By Hilary Russ
(Reuters) - The New Jersey Supreme Court is expected to decide on Thursday whether the state's 2011 public pension reform improperly froze retirees' cost-of-living increases, a ruling that could cost the state billions of dollars.
Governor Chris Christie's administration suspended the so-called COLA payments, which are tied to inflation, as part of bi-partisan reforms aimed at curtailing the ballooning cost of public pensions.
Retired prosecutors challenged the provision, saying they have a contractual right to the adjustments, just as they do to their base pension payments.
If the retirees prevail, New Jersey's already underfunded pension system could be hit with another $17.5 billion of liabilities, according to The Record, a Bergen County newspaper, which cited a court filing.
New Jersey's roughly $83 billion pension system is as poorly funded as it has ever been. The state's aggregate funded ratio for all plans is 48.6 percent.
When including local government contributions, the overall system appears somewhat better funded at 59.5 percent, which is still far below the baseline 80 percent level considered healthy.
The court is expected to release its decision in the case, called Berg v. Christie, on Thursday, according to the court system's website.
Wall Street credit rating agencies rank New Jersey the second-worst U.S. state, behind only Illinois, in part because of its pension problems.
Some holders of New Jersey's roughly $37 billion of outstanding bonds are concerned about the impact the case could have on the state's fiscal condition.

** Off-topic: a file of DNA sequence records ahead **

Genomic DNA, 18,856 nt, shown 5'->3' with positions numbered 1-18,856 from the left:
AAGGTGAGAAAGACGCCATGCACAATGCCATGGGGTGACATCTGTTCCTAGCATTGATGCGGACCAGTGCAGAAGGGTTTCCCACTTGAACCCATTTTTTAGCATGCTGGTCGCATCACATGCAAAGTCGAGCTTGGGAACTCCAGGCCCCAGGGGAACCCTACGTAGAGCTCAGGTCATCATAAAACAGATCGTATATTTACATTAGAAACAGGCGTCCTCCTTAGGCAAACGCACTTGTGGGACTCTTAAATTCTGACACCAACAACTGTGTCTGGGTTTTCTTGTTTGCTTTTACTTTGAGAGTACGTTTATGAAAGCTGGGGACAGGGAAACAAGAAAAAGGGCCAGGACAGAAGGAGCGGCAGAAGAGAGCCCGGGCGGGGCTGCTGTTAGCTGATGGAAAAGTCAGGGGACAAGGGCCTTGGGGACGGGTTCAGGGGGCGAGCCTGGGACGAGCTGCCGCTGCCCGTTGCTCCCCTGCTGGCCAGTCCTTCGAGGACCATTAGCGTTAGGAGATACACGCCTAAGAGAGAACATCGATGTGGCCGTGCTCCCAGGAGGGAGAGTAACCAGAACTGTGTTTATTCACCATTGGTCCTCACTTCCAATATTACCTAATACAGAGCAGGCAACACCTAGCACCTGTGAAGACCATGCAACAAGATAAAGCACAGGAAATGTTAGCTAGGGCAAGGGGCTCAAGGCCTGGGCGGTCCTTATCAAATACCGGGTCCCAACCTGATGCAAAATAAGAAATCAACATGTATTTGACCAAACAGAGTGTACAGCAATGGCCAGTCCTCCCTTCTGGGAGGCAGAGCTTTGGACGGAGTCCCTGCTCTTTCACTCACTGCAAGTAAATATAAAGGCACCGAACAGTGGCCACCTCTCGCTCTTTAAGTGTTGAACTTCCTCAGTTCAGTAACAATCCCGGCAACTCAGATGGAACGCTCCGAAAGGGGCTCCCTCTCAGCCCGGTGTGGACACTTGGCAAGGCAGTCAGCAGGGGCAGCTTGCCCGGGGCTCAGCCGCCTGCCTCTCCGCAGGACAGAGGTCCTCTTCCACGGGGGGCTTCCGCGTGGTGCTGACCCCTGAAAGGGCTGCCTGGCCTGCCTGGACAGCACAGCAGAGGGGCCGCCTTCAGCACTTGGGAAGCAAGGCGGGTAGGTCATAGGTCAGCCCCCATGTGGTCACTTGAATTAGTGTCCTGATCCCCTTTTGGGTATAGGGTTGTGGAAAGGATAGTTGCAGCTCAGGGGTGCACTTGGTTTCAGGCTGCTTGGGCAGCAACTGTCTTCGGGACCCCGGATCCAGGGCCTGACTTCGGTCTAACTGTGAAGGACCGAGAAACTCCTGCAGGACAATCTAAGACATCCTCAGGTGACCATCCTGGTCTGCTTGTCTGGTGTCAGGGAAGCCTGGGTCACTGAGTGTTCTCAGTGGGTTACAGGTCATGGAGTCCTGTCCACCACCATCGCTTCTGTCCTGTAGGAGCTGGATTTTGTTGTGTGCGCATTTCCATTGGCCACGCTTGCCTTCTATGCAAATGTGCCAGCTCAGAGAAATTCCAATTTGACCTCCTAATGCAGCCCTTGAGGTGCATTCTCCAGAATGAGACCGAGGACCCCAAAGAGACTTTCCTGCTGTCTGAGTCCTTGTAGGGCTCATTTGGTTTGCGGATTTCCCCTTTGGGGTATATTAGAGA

For example, in April a Morgan Stanley wealth management director emailed Charles Ouslander, the retired prosecutor who petitioned the Supreme Court, to ask him about possible outcomes on behalf of the firm's retail clients who own New Jersey bonds, according to the email seen by Reuters.
Spreads on New Jersey 10-year bonds, which measure how much extra yield investors demand for riskier bonds, are a full percentage point higher than general top-rated municipal bonds, according to Municipal Market Data, a Thomson Reuters unit.
Another pressure on state finances could come from a ballot question Democrats hope to put before voters in November.
The constitutional amendment would require the state to fully fund its annual contributions to the retirement system, something it has not done since before Christie's tenure.
The state would need at least $2.8 billion of new taxes by 2022 to pay for the measure, according to a panel convened by Christie.
(This version of the story corrects the name in paragraph four to Kramer instead of Parker.)